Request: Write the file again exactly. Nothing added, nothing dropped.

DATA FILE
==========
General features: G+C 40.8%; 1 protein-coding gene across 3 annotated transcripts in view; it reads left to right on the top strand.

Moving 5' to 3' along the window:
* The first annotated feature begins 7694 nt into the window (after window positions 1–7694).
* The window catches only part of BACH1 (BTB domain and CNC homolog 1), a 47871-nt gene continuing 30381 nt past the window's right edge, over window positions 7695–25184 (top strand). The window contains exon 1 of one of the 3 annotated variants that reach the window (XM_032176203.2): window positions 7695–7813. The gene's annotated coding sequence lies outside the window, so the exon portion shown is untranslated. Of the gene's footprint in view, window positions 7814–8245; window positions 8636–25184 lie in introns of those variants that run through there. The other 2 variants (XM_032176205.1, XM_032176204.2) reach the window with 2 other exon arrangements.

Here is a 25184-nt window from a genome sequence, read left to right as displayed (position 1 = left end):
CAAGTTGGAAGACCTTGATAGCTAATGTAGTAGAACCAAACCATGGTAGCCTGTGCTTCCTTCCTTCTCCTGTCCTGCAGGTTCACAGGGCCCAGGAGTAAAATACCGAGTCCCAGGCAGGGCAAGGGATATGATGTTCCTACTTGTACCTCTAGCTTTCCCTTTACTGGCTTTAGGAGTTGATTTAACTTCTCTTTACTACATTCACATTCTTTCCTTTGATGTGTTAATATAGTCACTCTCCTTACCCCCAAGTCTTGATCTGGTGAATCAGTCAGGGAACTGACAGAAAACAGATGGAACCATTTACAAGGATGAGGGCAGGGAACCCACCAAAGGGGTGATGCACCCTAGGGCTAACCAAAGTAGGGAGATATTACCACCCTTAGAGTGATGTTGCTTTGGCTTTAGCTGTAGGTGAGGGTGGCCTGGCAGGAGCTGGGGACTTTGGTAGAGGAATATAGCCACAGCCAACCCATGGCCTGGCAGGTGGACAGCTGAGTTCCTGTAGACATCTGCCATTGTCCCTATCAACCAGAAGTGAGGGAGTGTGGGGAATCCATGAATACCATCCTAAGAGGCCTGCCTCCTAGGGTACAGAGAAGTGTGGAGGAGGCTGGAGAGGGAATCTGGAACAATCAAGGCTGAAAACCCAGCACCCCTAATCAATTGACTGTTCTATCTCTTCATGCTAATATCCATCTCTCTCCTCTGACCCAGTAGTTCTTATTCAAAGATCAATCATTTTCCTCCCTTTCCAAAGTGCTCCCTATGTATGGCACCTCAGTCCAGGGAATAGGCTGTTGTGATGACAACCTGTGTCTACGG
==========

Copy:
General features: G+C 40.8%; 1 protein-coding gene across 3 annotated transcripts in view; it reads left to right on the top strand.

Moving 5' to 3' along the window:
* The first annotated feature begins 7694 nt into the window (after window positions 1–7694).
* The window catches only part of BACH1 (BTB domain and CNC homolog 1), a 47871-nt gene continuing 30381 nt past the window's right edge, over window positions 7695–25184 (top strand). The window contains exon 1 of one of the 3 annotated variants that reach the window (XM_032176203.2): window positions 7695–7813. The gene's annotated coding sequence lies outside the window, so the exon portion shown is untranslated. Of the gene's footprint in view, window positions 7814–8245; window positions 8636–25184 lie in introns of those variants that run through there. The other 2 variants (XM_032176205.1, XM_032176204.2) reach the window with 2 other exon arrangements.

Here is a 25184-nt window from a genome sequence, read left to right as displayed (position 1 = left end):
CAAGTTGGAAGACCTTGATAGCTAATGTAGTAGAACCAAACCATGGTAGCCTGTGCTTCCTTCCTTCTCCTGTCCTGCAGGTTCACAGGGCCCAGGAGTAAAATACCGAGTCCCAGGCAGGGCAAGGGATATGATGTTCCTACTTGTACCTCTAGCTTTCCCTTTACTGGCTTTAGGAGTTGATTTAACTTCTCTTTACTACATTCACATTCTTTCCTTTGATGTGTTAATATAGTCACTCTCCTTACCCCCAAGTCTTGATCTGGTGAATCAGTCAGGGAACTGACAGAAAACAGATGGAACCATTTACAAGGATGAGGGCAGGGAACCCACCAAAGGGGTGATGCACCCTAGGGCTAACCAAAGTAGGGAGATATTACCACCCTTAGAGTGATGTTGCTTTGGCTTTAGCTGTAGGTGAGGGTGGCCTGGCAGGAGCTGGGGACTTTGGTAGAGGAATATAGCCACAGCCAACCCATGGCCTGGCAGGTGGACAGCTGAGTTCCTGTAGACATCTGCCATTGTCCCTATCAACCAGAAGTGAGGGAGTGTGGGGAATCCATGAATACCATCCTAAGAGGCCTGCCTCCTAGGGTACAGAGAAGTGTGGAGGAGGCTGGAGAGGGAATCTGGAACAATCAAGGCTGAAAACCCAGCACCCCTAATCAATTGACTGTTCTATCTCTTCATGCTAATATCCATCTCTCTCCTCTGACCCAGTAGTTCTTATTCAAAGATCAATCATTTTCCTCCCTTTCCAAAGTGCTCCCTATGTATGGCACCTCAGTCCAGGGAATAGGCTGTTGTGATGACAACCTGTGTCTACGG